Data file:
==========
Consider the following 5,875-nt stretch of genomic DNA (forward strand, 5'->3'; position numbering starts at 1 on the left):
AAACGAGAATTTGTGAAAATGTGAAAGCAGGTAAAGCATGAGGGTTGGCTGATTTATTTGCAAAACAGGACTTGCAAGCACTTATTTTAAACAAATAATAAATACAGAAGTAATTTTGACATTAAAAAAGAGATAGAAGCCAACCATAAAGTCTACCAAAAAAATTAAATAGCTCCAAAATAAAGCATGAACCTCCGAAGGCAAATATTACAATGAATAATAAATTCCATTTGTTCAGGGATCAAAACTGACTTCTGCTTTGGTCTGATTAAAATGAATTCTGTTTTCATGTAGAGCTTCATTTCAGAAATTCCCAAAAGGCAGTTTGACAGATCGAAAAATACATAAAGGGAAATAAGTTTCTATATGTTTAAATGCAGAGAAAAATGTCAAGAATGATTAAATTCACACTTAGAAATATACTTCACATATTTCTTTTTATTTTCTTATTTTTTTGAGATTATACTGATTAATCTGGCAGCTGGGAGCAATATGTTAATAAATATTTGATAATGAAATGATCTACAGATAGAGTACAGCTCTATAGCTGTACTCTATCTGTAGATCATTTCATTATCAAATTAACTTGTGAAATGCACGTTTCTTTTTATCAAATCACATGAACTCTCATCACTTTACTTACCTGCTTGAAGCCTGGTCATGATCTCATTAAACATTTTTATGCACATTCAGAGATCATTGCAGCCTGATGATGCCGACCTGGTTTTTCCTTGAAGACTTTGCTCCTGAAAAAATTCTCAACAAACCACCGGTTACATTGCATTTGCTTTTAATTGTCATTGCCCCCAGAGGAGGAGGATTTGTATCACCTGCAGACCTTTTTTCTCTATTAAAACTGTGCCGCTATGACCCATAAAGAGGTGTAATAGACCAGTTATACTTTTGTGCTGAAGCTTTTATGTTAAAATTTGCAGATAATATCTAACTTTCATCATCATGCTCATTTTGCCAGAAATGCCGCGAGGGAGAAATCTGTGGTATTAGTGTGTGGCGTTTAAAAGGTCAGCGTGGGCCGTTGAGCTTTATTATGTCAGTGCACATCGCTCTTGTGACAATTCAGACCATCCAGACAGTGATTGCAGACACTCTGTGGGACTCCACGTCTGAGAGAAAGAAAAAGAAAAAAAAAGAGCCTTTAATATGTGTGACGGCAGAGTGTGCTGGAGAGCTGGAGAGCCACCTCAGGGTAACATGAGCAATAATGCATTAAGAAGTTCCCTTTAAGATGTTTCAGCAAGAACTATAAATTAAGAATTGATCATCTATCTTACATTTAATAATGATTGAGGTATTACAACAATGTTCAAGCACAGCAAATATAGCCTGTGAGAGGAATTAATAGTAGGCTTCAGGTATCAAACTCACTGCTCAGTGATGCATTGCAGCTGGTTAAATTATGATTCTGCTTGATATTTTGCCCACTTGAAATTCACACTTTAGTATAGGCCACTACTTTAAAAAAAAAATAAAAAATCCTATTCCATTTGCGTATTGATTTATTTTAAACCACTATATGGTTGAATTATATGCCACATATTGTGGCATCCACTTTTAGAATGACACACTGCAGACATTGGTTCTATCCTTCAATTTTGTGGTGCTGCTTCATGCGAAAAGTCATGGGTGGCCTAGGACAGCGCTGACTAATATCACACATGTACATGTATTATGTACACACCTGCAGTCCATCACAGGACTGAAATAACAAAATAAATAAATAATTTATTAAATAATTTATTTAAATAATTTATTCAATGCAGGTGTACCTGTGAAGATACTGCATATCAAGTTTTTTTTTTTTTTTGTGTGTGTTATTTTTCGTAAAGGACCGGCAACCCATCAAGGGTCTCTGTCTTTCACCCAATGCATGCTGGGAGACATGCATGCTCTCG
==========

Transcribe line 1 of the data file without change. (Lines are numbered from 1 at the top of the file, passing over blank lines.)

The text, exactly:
Consider the following 5,875-nt stretch of genomic DNA (forward strand, 5'->3'; position numbering starts at 1 on the left):